I think I got gyped

newbiemoron

In the Brooder
May 25, 2020
19
21
23
I bought these “hens” and didn’t get to see them real well. From what I can tell these are roosters and not hens.

I got 6 and two were in a carrier but the other 4 were in a boxes and didn’t open it up enough to inspect them.

oh and they are supposed to be 1 yr old Isa Browns which I am starting to doubt too.
 

Attachments

  • F9A96F94-8208-4FB9-9270-1F9D4C7E9522.jpeg
    F9A96F94-8208-4FB9-9270-1F9D4C7E9522.jpeg
    561.3 KB · Views: 27
  • 95C52A3E-E921-4BBA-AEFE-3D6ABEB93674.jpeg
    95C52A3E-E921-4BBA-AEFE-3D6ABEB93674.jpeg
    677 KB · Views: 27
  • 14FC7DF6-B3A9-45E4-B25B-D207B82648D0.jpeg
    14FC7DF6-B3A9-45E4-B25B-D207B82648D0.jpeg
    721.3 KB · Views: 29
  • 22080B9E-687E-4994-B459-788D4C0197E6.jpeg
    22080B9E-687E-4994-B459-788D4C0197E6.jpeg
    566.4 KB · Views: 28

newbiemoron

In the Brooder
May 25, 2020
19
21
23
Hi thank you all for the quick and helpful information. I was just worried given I am not supposed to have roosters.

I didn’t think that it’s possible they are much older than 1yr. But I guess I will see what happens in a while if they start laying again.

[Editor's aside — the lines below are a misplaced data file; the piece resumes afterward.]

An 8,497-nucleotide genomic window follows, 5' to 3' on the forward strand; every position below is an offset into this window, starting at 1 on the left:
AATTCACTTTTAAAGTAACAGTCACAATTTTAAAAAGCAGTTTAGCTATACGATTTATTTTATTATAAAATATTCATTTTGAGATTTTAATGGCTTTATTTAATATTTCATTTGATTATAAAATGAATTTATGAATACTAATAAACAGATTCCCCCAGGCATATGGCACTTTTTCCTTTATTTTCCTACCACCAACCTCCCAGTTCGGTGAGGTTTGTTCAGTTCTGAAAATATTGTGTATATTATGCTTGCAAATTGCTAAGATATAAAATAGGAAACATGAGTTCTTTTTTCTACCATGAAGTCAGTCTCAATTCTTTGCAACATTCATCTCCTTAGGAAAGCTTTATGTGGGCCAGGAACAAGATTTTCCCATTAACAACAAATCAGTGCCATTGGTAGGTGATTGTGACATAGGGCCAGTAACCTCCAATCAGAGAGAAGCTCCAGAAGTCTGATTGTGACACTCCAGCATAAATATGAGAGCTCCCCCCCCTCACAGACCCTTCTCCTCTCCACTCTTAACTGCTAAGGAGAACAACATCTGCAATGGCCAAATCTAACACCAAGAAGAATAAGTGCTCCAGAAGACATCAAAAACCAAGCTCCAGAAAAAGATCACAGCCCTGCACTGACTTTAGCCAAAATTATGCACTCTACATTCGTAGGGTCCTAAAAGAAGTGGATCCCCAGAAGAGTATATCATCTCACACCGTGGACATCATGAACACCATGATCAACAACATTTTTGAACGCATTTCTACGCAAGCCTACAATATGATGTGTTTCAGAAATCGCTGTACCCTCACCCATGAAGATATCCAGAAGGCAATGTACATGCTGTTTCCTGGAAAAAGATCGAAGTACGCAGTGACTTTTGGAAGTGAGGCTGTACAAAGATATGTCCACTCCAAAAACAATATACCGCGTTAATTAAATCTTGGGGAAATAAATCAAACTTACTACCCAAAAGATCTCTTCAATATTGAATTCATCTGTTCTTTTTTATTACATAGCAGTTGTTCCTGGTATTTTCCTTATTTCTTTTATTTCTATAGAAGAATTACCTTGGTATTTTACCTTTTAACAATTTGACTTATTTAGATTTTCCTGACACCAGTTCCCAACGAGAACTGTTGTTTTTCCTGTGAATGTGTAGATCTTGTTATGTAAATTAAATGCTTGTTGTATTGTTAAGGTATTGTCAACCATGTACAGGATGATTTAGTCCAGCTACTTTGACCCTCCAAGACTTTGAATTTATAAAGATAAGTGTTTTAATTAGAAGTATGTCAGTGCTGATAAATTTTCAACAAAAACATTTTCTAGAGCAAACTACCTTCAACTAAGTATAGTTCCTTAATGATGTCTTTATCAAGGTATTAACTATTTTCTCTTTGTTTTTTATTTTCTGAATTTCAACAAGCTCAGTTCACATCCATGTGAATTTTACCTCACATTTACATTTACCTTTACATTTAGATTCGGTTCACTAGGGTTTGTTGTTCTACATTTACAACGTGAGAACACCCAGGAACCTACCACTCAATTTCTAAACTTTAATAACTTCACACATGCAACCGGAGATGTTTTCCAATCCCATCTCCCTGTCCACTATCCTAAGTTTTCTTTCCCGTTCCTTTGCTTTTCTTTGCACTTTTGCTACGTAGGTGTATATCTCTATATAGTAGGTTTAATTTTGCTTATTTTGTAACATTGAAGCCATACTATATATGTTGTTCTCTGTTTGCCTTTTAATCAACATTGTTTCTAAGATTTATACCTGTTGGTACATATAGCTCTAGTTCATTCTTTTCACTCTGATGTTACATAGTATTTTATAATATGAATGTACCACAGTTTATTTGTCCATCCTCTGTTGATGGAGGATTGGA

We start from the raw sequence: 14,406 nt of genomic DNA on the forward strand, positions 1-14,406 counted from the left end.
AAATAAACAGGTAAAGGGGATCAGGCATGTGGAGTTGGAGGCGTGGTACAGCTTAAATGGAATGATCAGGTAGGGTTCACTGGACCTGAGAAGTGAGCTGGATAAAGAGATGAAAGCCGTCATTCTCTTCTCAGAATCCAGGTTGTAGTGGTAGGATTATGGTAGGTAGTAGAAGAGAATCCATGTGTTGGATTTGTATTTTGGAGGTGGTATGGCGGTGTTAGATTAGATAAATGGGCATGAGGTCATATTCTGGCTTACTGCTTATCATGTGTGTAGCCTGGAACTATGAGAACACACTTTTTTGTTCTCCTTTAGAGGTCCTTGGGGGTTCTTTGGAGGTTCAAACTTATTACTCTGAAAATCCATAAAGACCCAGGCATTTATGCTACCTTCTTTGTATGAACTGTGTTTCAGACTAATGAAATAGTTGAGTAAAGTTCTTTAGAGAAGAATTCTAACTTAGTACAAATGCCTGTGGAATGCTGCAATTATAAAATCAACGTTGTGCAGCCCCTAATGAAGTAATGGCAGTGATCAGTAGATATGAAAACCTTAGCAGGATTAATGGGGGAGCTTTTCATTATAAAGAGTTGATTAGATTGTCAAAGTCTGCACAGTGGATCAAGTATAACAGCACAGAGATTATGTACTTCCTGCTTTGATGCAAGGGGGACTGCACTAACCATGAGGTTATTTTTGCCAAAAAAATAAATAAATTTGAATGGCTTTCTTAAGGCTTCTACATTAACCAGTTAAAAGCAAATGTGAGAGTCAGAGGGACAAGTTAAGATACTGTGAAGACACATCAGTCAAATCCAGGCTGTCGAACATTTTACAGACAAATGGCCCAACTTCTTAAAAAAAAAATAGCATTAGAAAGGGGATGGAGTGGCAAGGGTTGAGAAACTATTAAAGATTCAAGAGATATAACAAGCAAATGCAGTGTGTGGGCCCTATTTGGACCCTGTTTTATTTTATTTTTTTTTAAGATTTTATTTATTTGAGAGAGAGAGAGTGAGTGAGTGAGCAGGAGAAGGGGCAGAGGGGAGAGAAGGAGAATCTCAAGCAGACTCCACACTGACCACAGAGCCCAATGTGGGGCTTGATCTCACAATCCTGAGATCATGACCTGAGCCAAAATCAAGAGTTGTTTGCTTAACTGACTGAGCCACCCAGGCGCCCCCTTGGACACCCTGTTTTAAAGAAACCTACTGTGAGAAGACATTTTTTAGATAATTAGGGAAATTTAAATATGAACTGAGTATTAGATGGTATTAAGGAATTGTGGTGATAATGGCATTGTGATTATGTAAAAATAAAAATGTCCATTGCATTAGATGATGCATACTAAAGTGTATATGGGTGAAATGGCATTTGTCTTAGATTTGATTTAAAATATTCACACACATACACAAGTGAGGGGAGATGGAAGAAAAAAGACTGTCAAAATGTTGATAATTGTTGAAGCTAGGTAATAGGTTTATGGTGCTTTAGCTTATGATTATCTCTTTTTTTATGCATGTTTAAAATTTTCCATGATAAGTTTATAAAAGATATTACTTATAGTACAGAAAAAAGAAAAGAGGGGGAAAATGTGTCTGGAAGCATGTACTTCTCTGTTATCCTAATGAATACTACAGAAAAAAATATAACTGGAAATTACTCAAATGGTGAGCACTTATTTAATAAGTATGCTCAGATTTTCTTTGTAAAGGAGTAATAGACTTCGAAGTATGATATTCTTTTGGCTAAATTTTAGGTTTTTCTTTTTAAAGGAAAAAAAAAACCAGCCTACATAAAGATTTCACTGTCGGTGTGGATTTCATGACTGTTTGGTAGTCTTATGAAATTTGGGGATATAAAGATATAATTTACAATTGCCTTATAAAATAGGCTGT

I saw the one chicken the feathers pucked off it’s neck figured it was a non dominant chicken at the farm. Hopefully it would do better here. I am going to google the molting thing one of you mentioned. I bought the 16 percent layer pellets from tractor supply plus some crushed shells. Plus some scratch and gotta get them some snacks (meal worms)
Any other suggestions would be greatly appreciate.

thanks
 

pozees2

Crowing
Feb 12, 2020
846
3,208
466
Pueblo, CO
If they are a year old they should molt sometime in the next six months. They generally molt at 18 months of age and once a year afterwards. Feathers are made of protein, so feeding them a higher protein feed will help them complete the molt faster without depleting their bodies of any remaining protein reserves. You can ensure they have enough calcium by providing a free choice dish of oyster shell on the side. Higher protein feeds would include chick starter, meat bird starter/grower, Flock Raiser, All Flock, etc. - the highest protein feeds are game bird starters at 24% (actually I think there are some even higher now that I'm thinking about it, I can't remember what the formulation is called) but even 18% is going to be more helpful to them than 16%. Mealworms are a great protein booster and a wonderful bonding tool. If they haven't had them before it may take them a few tries to catch on, but once they do, if you've associated some word or phrase with giving them to them, it will be easier to get them to go somewhere you want them - back in the run, over to another part of the yard, etc.
 

New posts New threads Active threads

Top Bottom